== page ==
Haemochromatosis or genetic haemochromatosis is a disease where the body absorbs too much iron from the diet. The iron which is used to manufacture the red cells in the blood needs to be sorted, so it is deposited in various organs, such as the liver, most commonly, but also the pancreas, joints and glands that produce hormones (endocrine glands, e.g. pituitary gland in the brain). If excessive quantities of iron are stored in these organs, tissue damage result with malfunction of that organ. If severe damage occurs, Hereditary Haemochromatosis may be life-threatening.
As iron deposits build up slowly over many years, symptoms do not usually develop until a person is in their 40s or 50s. Symptoms appear later in women, as blood loss during menstruation and pregnancy tends to protect them.
In the early stages of disease, the symptoms of Haemochromatosis are vague, and not specific to any one condition:
As the disease progresses, the symptoms and signs will relate to the various organs that are damaged.
Liver: Swelling of the liver, or cirrhosis (permanent scarring).
Pituitary Gland: Testicular atrophy, impotence in males and irregular menses, infertility and early menopause in females.
Heart: Palpitations, irregular heart beat and heart enlargement.
Brain: Depression, confusion and memory loss.
Joints: Swelling, especially of the first two finger joints.
The aim is to recognise and treat people at risk, before any symptoms develop. A simple screening test that we carry out at Irish Health Care is a measurement of the Serum Ferritin in the blood. Ferritin is an iron – storage protein, and a raised level of this protein may indicate iron overload. Ferritin may however also be elevated, due to other causes, such as infection or by malignancy. If the Serum Ferritin level exceeds 300, then further blood tests, such as the iron concentration and iron binding capacity, must be carried out along with a blood test for genetic screening to detect the presence of an abnormal gene in the blood - the hereditary cause of Haemochromatosis. Depending on these results, liver biopsy may be indicated.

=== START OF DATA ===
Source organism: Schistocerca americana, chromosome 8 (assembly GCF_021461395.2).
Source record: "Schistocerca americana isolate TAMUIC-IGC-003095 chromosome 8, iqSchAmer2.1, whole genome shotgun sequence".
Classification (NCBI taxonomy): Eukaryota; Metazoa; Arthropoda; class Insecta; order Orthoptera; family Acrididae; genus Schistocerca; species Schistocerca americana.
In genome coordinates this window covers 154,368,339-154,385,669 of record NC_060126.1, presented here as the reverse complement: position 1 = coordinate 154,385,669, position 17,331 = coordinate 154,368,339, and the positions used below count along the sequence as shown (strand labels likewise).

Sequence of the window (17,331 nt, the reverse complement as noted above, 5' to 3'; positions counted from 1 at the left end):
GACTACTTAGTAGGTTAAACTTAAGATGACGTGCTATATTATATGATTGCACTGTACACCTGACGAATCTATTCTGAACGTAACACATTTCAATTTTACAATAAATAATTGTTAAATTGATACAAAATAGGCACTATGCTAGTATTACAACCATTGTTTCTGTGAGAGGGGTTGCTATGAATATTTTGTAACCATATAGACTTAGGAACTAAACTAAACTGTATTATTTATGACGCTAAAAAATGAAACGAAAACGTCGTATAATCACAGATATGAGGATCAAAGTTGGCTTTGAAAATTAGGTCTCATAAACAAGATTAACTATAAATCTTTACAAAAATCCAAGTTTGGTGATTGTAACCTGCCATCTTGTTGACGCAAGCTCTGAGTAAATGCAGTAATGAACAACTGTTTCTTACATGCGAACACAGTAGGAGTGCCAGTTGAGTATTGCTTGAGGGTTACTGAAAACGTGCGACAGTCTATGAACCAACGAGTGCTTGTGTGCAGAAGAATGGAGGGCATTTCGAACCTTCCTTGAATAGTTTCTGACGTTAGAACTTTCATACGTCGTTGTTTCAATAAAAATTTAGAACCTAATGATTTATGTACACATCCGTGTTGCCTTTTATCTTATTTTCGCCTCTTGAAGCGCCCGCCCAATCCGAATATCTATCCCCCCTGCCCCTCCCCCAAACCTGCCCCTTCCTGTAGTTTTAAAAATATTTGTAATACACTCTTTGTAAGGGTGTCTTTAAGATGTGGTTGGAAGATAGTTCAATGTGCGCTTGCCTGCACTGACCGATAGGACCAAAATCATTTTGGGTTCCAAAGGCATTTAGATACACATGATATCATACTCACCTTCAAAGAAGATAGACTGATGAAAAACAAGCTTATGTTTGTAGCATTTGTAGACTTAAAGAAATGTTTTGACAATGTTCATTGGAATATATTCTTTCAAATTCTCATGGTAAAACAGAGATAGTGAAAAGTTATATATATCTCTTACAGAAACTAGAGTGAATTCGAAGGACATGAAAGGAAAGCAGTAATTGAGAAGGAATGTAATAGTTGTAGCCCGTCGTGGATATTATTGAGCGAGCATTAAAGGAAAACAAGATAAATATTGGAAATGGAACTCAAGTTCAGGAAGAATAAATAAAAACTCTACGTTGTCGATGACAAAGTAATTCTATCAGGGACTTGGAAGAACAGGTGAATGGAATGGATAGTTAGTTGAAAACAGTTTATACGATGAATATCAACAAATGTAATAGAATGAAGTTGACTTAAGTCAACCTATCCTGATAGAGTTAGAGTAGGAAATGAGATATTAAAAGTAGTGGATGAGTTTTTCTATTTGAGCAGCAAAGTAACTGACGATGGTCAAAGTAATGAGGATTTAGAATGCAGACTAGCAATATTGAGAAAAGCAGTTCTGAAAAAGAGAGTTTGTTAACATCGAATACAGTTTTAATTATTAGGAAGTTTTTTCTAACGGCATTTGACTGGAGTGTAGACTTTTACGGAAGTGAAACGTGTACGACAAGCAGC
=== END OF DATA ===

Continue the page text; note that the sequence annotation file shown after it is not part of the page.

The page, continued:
When the disease is diagnosed in its early stages, simple treatment can result in a normal life-span, and prevent further damage, and improve life expectancy. Treatment involves the regular removal of blood (phlebotomy), once or twice weekly, depending on the severity of the iron overload. This initial treatment may need to be carried out over 12-24 months, with regular monthly blood testing.
Maintenance therapy is life-long and may necessitate further phlebotomy when blood tests indicate the iron is re-accumulating.
Diet also plays a part in maintenance treatment e.g.
This is an inherited disorder and will only develop in an individual whose mother and father both carry defective gene on their chromosomes. If only one parent is a “carrier”, their son or daughter will be perfectly well, with full life expectancy, but may also be a “carrier”.
In Ireland, approximately 20% of the population are carriers, whereas in North America, only about 10% are carriers. In people of Northern Exposure descent, the incidence of Haemochromatosis in 1 is 300 – 400.
Haemochromatosis is now recognised as being one of the most common genetic disorders.
Although Haemochromatosis was first described in the medical literature more than 100 years ago, the cause of the disease was not known, and only recognised in the late stages of the illness. It is within the last 15 years that studies have shown that people with early evidence of iron accumulation can be identified through blood testing.
As Haemochromatosis may be a fatal disease, if undiagnosed, and a fully treatable condition if detected early, a simple inexpensive blood test may be life-saving!